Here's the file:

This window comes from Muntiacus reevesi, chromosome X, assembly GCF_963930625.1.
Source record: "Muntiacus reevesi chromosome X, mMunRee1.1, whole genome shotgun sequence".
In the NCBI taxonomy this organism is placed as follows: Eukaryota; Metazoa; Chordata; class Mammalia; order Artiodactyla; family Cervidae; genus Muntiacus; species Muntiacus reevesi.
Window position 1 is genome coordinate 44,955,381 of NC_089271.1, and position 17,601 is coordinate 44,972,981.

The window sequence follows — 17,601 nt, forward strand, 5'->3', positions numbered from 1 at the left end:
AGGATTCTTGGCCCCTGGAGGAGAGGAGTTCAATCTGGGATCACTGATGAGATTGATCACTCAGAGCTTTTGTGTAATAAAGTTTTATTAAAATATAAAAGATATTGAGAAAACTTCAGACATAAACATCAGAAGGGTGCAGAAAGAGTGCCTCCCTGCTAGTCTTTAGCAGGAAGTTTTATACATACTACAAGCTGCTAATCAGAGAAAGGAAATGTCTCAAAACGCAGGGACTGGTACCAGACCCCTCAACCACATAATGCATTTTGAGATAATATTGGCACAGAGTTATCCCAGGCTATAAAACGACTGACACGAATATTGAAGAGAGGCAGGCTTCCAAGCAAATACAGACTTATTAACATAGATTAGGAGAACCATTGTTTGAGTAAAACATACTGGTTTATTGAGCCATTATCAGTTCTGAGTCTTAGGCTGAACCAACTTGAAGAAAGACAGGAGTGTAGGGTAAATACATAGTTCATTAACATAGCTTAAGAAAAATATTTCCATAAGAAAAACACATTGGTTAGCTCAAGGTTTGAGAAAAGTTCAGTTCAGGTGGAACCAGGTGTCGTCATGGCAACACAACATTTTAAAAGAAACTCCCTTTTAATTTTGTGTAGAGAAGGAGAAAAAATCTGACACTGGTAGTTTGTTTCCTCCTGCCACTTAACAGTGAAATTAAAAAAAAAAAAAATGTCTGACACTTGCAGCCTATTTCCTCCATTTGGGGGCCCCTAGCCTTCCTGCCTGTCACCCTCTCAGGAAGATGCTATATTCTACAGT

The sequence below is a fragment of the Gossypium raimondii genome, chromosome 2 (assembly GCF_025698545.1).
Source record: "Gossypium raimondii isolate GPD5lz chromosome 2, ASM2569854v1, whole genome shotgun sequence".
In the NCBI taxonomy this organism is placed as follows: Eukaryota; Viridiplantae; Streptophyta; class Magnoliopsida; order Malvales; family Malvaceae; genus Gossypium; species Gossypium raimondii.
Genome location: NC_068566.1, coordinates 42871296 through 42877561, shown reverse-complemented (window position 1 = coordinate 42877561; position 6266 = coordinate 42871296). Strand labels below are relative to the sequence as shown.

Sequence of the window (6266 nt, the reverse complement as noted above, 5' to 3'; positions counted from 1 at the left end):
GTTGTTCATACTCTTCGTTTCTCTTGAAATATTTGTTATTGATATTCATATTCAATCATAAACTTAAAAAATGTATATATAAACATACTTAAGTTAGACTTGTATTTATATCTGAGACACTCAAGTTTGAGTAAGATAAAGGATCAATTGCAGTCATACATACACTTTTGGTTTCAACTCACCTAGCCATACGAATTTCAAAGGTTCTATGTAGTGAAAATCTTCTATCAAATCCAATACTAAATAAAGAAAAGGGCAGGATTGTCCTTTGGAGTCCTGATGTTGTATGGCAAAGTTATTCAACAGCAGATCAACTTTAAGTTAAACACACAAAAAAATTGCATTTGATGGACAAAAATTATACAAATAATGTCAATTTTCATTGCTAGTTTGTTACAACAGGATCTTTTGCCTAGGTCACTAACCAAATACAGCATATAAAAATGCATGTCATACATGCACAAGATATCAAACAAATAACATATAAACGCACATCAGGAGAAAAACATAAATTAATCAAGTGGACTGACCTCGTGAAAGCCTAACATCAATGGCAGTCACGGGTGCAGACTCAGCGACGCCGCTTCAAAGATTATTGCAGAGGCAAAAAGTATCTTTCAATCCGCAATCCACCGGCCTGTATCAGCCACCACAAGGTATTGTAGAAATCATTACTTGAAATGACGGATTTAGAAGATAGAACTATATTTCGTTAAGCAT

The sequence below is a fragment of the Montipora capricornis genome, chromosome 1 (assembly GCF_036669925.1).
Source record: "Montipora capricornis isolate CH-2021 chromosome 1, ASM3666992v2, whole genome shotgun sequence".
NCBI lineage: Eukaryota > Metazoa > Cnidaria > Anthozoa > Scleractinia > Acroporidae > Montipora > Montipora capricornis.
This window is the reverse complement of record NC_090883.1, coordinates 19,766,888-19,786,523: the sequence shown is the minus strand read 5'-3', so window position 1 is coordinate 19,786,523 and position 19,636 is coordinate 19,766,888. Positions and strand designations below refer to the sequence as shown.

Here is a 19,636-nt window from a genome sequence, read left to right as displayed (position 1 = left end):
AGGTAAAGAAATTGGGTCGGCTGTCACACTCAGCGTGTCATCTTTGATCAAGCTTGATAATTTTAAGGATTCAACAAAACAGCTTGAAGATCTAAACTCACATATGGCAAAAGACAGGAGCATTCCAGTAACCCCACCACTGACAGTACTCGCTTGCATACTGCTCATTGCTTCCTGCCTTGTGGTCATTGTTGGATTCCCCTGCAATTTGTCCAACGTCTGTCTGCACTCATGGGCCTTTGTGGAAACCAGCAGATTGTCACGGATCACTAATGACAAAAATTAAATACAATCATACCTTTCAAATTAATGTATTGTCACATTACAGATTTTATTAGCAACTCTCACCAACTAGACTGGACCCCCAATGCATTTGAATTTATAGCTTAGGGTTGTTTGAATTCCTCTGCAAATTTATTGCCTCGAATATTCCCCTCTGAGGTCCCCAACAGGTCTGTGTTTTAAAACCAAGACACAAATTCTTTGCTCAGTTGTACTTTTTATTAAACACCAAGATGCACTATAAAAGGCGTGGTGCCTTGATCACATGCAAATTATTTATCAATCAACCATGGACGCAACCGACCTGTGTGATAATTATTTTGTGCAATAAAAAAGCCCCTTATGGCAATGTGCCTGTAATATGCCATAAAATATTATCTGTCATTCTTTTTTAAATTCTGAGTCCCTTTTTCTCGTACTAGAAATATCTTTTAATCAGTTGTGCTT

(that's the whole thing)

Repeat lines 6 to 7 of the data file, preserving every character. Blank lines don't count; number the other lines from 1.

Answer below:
AGGATTCTTGGCCCCTGGAGGAGAGGAGTTCAATCTGGGATCACTGATGAGATTGATCACTCAGAGCTTTTGTGTAATAAAGTTTTATTAAAATATAAAAGATATTGAGAAAACTTCAGACATAAACATCAGAAGGGTGCAGAAAGAGTGCCTCCCTGCTAGTCTTTAGCAGGAAGTTTTATACATACTACAAGCTGCTAATCAGAGAAAGGAAATGTCTCAAAACGCAGGGACTGGTACCAGACCCCTCAACCACATAATGCATTTTGAGATAATATTGGCACAGAGTTATCCCAGGCTATAAAACGACTGACACGAATATTGAAGAGAGGCAGGCTTCCAAGCAAATACAGACTTATTAACATAGATTAGGAGAACCATTGTTTGAGTAAAACATACTGGTTTATTGAGCCATTATCAGTTCTGAGTCTTAGGCTGAACCAACTTGAAGAAAGACAGGAGTGTAGGGTAAATACATAGTTCATTAACATAGCTTAAGAAAAATATTTCCATAAGAAAAACACATTGGTTAGCTCAAGGTTTGAGAAAAGTTCAGTTCAGGTGGAACCAGGTGTCGTCATGGCAACACAACATTTTAAAAGAAACTCCCTTTTAATTTTGTGTAGAGAAGGAGAAAAAATCTGACACTGGTAGTTTGTTTCCTCCTGCCACTTAACAGTGAAATTAAAAAAAAAAAAAATGTCTGACACTTGCAGCCTATTTCCTCCATTTGGGGGCCCCTAGCCTTCCTGCCTGTCACCCTCTCAGGAAGATGCTATATTCTACAGT

The sequence below is a fragment of the Gossypium raimondii genome, chromosome 2 (assembly GCF_025698545.1).